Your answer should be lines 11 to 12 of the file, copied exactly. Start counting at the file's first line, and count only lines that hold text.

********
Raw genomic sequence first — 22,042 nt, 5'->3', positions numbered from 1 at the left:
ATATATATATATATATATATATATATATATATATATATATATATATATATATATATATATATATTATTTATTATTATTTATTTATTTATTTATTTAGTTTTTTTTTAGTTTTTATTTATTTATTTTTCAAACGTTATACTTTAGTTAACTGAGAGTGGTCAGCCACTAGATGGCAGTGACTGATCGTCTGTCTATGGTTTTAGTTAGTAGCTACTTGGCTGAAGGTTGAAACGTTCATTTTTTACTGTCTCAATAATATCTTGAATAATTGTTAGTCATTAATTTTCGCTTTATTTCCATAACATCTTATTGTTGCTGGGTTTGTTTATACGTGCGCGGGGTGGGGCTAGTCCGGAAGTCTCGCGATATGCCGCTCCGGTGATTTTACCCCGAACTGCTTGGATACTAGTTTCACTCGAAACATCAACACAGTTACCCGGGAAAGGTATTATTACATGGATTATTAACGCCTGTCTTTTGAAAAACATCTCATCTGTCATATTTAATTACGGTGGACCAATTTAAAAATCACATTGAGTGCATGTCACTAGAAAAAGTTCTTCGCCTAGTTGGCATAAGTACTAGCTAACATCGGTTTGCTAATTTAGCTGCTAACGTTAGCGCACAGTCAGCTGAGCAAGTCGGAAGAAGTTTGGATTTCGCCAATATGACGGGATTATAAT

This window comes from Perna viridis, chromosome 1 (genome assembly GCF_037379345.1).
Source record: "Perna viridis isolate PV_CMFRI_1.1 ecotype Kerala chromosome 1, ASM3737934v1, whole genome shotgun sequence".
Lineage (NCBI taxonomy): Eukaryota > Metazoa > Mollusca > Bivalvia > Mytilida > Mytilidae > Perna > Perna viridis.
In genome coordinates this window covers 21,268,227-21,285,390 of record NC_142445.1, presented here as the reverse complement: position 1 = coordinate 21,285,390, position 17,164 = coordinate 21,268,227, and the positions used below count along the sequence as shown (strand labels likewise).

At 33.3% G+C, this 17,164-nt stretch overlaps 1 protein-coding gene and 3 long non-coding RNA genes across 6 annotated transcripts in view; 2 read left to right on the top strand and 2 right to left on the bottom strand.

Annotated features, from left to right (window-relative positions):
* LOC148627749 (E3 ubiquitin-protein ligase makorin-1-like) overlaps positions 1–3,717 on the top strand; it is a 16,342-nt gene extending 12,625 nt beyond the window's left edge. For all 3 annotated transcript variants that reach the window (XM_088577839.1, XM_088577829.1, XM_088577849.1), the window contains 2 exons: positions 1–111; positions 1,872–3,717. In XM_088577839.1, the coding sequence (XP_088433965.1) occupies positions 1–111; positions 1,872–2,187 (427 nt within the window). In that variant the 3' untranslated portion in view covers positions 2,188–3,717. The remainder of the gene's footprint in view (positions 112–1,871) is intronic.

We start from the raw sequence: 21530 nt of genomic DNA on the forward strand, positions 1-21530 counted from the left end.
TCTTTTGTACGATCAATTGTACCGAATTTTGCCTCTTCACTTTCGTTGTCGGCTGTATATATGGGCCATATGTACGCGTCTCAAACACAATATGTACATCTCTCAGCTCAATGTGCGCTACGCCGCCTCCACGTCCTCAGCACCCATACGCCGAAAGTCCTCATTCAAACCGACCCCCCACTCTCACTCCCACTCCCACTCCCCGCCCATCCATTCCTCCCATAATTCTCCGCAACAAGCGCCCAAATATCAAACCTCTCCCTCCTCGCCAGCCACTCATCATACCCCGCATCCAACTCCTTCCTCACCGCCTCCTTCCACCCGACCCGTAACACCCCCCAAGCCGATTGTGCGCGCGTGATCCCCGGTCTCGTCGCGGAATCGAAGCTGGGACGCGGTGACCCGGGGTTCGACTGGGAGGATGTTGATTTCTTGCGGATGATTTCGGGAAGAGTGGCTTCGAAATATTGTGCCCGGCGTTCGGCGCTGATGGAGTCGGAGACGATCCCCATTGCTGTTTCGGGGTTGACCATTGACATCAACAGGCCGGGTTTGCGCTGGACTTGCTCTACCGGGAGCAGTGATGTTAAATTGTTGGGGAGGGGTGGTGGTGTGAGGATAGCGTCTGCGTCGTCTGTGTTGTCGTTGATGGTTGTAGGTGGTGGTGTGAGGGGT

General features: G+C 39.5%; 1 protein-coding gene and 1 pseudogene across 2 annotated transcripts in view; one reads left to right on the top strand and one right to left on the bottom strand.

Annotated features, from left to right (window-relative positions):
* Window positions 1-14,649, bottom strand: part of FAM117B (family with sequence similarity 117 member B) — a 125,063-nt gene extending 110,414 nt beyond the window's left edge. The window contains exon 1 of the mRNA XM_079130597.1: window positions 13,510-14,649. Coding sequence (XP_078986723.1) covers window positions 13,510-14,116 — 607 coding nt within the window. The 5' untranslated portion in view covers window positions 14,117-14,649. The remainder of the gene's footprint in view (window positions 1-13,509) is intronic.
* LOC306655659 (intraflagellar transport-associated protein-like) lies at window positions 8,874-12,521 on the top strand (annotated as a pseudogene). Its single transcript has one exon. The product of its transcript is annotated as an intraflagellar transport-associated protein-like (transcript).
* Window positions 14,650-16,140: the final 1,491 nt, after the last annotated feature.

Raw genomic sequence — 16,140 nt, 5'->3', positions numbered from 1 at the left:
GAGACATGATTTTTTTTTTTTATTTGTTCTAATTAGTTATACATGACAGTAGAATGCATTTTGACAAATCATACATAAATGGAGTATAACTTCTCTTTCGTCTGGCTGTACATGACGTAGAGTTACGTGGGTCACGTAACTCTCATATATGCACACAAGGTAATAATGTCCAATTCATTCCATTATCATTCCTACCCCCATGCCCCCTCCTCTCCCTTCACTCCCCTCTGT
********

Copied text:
TCTTTTGTACGATCAATTGTACCGAATTTTGCCTCTTCACTTTCGTTGTCGGCTGTATATATGGGCCATATGTACGCGTCTCAAACACAATATGTACATCTCTCAGCTCAATGTGCGCTACGCCGCCTCCACGTCCTCAGCACCCATACGCCGAAAGTCCTCATTCAAACCGACCCCCCACTCTCACTCCCACTCCCACTCCCCGCCCATCCATTCCTCCCATAATTCTCCGCAACAAGCGCCCAAATATCAAACCTCTCCCTCCTCGCCAGCCACTCATCATACCCCGCATCCAACTCCTTCCTCACCGCCTCCTTCCACCCGACCCGTAACACCCCCCAAGCCGATTGTGCGCGCGTGATCCCCGGTCTCGTCGCGGAATCGAAGCTGGGACGCGGTGACCCGGGGTTCGACTGGGAGGATGTTGATTTCTTGCGGATGATTTCGGGAAGAGTGGCTTCGAAATATTGTGCCCGGCGTTCGGCGCTGATGGAGTCGGAGACGATCCCCATTGCTGTTTCGGGGTTGACCATTGACATCAACAGGCCGGGTTTGCGCTGGACTTGCTCTACCGGGAGCAGTGATGTTAAATTGTTGGGGAGGGGTGGTGGTGTGAGGATAGCGTCTGCGTCGTCTGTGTTGTCGTTGATGGTTGTAGGTGGTGGTGTGAGGGGT

General features: G+C 39.5%; 1 protein-coding gene and 1 pseudogene across 2 annotated transcripts in view; one reads left to right on the top strand and one right to left on the bottom strand.